connect() {
ReactDOM.render(
<FeaturedProduct />,
this.element
)
}
}

Super simple. The interesting part about this React component is that it requires a product prop, which is the data for whatever the featured product is. If we wanted to, we could refactor this component to make an Ajax call to some endpoint that returns the featured product as JSON. That's often how you do things in React or Vue.

But... I don't want to do that. Everything would load faster and my life would be simpler if we could avoid creating that endpoint and making that Ajax call. How can we do that? By preparing the featured product data on the server and passing it directly into our React component on page load. That's easy thanks to the values API.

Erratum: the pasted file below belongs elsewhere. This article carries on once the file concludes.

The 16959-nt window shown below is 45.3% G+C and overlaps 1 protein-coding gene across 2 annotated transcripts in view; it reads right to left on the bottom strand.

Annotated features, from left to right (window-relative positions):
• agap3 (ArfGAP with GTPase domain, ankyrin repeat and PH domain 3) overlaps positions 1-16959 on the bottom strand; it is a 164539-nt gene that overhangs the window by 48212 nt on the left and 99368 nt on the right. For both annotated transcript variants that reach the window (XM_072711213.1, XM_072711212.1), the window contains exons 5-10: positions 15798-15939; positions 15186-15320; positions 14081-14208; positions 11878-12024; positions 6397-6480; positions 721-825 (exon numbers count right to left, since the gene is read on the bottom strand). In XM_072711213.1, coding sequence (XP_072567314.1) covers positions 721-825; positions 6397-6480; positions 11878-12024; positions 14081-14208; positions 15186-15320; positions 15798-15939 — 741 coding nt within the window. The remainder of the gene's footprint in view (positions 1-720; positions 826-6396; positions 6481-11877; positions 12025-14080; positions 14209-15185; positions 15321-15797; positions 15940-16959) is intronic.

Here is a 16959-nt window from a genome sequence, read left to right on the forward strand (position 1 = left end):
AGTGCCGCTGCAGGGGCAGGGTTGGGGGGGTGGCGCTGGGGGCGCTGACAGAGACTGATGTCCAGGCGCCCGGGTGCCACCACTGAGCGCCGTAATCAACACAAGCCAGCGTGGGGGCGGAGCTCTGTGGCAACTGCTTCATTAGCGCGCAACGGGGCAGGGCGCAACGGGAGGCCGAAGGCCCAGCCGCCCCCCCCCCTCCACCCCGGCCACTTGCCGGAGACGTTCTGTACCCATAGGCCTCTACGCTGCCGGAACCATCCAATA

Adding a Value for the Prop

Check it out: we know that our component requires a product prop, which is an object. So in our Stimulus controller, add a static values set to an object with a product key set to Object. We can pass this product value into the component as a prop: product={this.productValue}.

... lines 1 - 5
export default class extends Controller {
static values = {
product: Object
}
connect() {
ReactDOM.render(
<FeaturedProduct product={this.productValue} />,
this.element
)
}
}

Beautiful. Now open the template for this page, which is templates/registration/register.html.twig. Above the h1, add a new div with a col class... and bind the controller right here: {{ stimulus_controller() }} with featured-product-react.